It’s been too long since I read The Red Badge of Courage—if I can say that I really read it the first time. (Literature gets wasted on the young.) I remember the irony of the novel’s premise, but I have no memory of Stephen Crane’s mastery of style, tone, and narrative flow.
This collection of his western writings, compiled in 1979 for the New American Library, awakened in me both an appreciation for him as a writer and a deep sorrow that his creative life was cut so short, by consumption, at the age of only 28.
The handful of stories (nine, depending on how you count them) are wonderfully told, bright with wry wit and a sensibility that finds dark humor in the lives of ordinary people wading without knowing it into big trouble.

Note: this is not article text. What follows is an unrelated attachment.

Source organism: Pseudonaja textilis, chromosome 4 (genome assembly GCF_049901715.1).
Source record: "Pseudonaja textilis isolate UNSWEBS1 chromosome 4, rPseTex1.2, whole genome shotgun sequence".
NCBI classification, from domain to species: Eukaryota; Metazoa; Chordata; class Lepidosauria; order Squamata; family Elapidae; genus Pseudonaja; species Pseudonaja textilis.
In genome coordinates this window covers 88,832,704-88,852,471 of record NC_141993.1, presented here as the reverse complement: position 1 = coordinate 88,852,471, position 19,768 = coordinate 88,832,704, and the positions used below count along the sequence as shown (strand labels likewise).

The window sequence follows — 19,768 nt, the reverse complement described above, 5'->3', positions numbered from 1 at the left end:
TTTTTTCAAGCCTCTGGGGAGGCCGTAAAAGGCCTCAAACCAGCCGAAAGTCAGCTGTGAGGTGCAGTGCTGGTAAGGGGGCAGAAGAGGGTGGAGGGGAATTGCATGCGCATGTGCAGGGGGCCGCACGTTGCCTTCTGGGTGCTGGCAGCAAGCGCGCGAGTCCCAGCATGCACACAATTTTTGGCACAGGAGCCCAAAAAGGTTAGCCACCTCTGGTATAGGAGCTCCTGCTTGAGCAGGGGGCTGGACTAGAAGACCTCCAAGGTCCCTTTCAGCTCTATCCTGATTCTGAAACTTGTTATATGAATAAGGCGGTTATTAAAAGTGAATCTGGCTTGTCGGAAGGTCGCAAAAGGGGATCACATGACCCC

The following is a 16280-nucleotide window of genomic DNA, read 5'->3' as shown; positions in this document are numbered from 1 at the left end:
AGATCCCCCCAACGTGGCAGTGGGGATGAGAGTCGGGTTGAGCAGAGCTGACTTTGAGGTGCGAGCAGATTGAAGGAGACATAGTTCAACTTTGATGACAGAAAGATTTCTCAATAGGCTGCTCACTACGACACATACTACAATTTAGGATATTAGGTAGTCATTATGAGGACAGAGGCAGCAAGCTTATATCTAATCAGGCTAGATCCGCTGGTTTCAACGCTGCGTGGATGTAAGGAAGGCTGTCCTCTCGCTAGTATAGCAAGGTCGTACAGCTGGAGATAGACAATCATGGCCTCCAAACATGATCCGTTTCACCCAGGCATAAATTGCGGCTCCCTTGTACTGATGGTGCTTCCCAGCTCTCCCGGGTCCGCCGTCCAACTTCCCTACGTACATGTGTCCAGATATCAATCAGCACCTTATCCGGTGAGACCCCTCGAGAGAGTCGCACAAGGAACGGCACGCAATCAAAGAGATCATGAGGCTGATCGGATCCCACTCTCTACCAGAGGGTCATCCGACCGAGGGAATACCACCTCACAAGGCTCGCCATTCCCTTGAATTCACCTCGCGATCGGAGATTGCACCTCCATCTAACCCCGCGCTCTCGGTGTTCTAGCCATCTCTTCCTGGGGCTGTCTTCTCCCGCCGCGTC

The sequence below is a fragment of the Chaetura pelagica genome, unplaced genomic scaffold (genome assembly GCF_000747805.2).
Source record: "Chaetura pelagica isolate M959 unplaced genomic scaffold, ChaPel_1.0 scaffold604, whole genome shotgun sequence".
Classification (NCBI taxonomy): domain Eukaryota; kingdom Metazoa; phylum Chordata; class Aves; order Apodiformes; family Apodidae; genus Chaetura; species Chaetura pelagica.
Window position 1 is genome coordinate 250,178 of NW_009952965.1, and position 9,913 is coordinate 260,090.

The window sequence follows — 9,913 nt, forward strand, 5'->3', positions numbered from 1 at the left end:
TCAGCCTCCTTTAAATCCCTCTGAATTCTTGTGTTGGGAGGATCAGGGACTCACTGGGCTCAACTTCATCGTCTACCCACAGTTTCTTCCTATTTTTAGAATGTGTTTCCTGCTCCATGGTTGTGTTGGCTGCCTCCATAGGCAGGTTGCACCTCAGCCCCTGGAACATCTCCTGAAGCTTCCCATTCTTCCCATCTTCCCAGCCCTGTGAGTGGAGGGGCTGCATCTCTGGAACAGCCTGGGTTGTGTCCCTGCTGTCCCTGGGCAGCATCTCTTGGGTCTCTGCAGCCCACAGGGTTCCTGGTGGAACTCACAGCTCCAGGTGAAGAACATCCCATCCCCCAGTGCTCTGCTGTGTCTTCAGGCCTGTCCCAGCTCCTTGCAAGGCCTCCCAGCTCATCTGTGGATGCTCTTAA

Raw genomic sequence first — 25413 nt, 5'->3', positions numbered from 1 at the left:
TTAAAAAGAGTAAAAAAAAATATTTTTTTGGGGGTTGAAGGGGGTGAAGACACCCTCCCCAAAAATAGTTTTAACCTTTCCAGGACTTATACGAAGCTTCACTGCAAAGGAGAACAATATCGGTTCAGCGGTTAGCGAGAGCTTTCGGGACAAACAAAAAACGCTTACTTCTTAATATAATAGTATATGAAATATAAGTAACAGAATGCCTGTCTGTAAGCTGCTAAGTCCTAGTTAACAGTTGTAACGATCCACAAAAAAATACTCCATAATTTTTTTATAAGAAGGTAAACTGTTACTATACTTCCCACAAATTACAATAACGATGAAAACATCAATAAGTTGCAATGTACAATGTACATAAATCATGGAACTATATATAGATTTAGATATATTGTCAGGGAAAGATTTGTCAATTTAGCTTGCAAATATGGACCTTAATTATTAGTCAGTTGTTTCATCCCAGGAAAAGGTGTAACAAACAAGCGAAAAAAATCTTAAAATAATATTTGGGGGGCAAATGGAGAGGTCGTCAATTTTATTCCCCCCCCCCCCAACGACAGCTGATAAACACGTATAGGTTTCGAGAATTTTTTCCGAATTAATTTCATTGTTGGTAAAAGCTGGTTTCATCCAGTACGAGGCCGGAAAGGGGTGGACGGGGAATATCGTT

Themes. “The Blue Hotel” is the finest example of that, as four men gather by a stove to play cards in the parlor of a hotel during a fierce Nebraska blizzard. One of them, a Swede, behaves strangely. New to what he believes is the Wild West, he fully expects to be killed by one of the card players.
Emboldened by his fear he accuses the hotel owner’s son of cheating. After beating the boy soundly in a wind and snow swept fistfight outdoors, the Swede leaves the hotel and finds death waiting for him instead at the hands of a gambler at a nearby saloon.